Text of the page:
03:00 PM to 04:15 PM MW
Section Information for Fall 2020
American presidential elections are obviously historic, because they mark the transfer or continuity of political power at the highest level in American life, if not the world. But US presidential elections are also an opportunity to think historically, about the context of innumerable societal concerns, such as the role of the executive branch in government, the use of force to resolve international disputes, the United States' place in the world, the role of the state in the individual's life, the distribution of public resources, social justice and human rights, civil-military relations, media coverage and influence, and the design, function, and history of the electoral process itself. This course will be responsive to developments within the US presidential election of 2020 by considering the histories of issues that will inform the election and by providing historical antecedents to current events as they unfold. It will also emphasize the skills required to research, consider, question, discuss, and write about current events from an historical perspective.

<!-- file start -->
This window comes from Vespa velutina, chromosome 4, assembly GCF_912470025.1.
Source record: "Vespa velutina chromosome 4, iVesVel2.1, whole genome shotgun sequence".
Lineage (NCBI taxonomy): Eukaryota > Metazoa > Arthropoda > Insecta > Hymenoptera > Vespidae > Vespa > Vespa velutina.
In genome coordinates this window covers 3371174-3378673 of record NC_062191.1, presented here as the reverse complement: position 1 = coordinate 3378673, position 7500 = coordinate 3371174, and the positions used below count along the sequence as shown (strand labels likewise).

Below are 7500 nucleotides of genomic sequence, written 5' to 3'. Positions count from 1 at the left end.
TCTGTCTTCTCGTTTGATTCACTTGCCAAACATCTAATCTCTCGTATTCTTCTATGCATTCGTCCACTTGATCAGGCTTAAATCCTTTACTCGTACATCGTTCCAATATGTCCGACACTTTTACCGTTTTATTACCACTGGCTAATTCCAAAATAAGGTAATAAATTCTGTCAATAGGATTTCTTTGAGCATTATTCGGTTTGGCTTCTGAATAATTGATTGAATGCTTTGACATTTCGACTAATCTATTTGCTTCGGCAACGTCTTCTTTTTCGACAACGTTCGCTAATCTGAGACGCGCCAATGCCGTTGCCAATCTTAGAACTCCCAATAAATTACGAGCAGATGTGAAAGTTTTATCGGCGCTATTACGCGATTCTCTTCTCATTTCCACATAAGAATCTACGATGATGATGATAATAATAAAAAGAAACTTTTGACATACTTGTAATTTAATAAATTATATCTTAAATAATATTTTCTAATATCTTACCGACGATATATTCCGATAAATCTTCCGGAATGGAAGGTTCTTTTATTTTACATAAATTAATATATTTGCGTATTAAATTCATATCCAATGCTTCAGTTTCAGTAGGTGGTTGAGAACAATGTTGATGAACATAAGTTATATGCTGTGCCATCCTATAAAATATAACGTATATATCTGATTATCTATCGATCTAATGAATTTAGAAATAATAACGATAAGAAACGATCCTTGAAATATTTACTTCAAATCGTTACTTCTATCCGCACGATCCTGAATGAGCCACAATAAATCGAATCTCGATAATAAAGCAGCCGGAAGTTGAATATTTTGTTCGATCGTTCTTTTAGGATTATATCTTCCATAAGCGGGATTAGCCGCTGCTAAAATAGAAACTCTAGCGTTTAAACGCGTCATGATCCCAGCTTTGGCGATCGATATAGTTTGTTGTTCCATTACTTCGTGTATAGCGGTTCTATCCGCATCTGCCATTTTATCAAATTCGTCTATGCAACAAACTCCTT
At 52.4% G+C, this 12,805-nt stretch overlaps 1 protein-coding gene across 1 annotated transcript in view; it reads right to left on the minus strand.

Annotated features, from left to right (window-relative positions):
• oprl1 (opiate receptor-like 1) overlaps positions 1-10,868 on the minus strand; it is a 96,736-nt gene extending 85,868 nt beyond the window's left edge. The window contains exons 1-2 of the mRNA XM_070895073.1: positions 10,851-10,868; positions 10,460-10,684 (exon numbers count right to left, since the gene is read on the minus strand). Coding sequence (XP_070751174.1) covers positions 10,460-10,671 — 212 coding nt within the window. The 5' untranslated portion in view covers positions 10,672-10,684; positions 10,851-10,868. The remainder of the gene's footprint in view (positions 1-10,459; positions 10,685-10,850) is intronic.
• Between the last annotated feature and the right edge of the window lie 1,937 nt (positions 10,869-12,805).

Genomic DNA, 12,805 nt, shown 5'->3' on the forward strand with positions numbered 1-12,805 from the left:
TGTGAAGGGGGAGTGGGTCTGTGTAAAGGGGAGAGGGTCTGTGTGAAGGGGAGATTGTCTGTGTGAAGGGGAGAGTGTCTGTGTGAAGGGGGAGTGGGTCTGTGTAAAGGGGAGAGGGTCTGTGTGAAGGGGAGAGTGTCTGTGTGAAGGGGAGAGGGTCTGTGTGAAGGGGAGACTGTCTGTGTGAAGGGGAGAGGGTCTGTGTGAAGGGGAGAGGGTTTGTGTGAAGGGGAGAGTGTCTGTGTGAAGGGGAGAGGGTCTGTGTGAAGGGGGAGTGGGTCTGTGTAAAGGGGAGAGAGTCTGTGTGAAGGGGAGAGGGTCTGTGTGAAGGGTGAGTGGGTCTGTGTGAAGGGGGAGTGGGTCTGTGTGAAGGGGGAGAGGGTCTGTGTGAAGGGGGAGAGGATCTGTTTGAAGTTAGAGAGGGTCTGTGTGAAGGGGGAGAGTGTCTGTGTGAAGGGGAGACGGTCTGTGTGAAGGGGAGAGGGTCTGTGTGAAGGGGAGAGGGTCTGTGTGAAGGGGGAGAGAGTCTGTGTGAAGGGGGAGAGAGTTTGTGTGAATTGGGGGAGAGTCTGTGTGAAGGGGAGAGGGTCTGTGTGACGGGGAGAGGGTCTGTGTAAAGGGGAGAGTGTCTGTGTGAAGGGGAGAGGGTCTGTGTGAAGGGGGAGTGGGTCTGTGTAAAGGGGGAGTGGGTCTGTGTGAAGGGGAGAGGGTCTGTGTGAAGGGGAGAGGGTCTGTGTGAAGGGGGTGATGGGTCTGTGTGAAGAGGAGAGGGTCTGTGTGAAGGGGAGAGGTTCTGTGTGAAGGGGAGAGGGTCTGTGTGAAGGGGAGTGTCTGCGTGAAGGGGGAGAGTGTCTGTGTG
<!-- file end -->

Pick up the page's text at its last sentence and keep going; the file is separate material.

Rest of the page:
The course will combine lecture, guest lectures, readings, documentary films, and discussion. Students' active participation in class is encouraged. Skills developed in the course include formal and informal writing, discussion participation, public speaking, basic historical research methods, textual analysis, and critical thinking.
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